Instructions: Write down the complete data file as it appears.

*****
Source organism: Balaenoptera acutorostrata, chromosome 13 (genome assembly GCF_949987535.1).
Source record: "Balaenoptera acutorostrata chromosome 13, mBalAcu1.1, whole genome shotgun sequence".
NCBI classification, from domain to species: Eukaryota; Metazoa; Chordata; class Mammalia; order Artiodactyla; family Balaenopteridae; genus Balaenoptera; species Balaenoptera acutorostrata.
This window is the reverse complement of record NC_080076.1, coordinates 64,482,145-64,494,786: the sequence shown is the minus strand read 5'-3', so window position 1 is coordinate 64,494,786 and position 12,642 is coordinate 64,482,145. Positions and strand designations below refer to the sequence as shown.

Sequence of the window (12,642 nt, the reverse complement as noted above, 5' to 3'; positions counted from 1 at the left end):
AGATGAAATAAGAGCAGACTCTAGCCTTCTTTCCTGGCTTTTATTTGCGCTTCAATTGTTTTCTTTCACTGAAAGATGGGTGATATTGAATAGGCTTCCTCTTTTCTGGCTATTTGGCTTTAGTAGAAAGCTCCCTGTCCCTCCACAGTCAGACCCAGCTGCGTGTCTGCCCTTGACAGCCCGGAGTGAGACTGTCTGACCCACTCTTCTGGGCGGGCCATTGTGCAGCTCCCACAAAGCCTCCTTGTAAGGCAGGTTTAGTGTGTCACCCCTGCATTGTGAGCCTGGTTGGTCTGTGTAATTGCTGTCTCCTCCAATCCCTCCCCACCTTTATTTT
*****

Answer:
Source organism: Balaenoptera acutorostrata, chromosome 13 (genome assembly GCF_949987535.1).
Source record: "Balaenoptera acutorostrata chromosome 13, mBalAcu1.1, whole genome shotgun sequence".
NCBI classification, from domain to species: Eukaryota; Metazoa; Chordata; class Mammalia; order Artiodactyla; family Balaenopteridae; genus Balaenoptera; species Balaenoptera acutorostrata.
This window is the reverse complement of record NC_080076.1, coordinates 64,482,145-64,494,786: the sequence shown is the minus strand read 5'-3', so window position 1 is coordinate 64,494,786 and position 12,642 is coordinate 64,482,145. Positions and strand designations below refer to the sequence as shown.

Sequence of the window (12,642 nt, the reverse complement as noted above, 5' to 3'; positions counted from 1 at the left end):
AGATGAAATAAGAGCAGACTCTAGCCTTCTTTCCTGGCTTTTATTTGCGCTTCAATTGTTTTCTTTCACTGAAAGATGGGTGATATTGAATAGGCTTCCTCTTTTCTGGCTATTTGGCTTTAGTAGAAAGCTCCCTGTCCCTCCACAGTCAGACCCAGCTGCGTGTCTGCCCTTGACAGCCCGGAGTGAGACTGTCTGACCCACTCTTCTGGGCGGGCCATTGTGCAGCTCCCACAAAGCCTCCTTGTAAGGCAGGTTTAGTGTGTCACCCCTGCATTGTGAGCCTGGTTGGTCTGTGTAATTGCTGTCTCCTCCAATCCCTCCCCACCTTTATTTT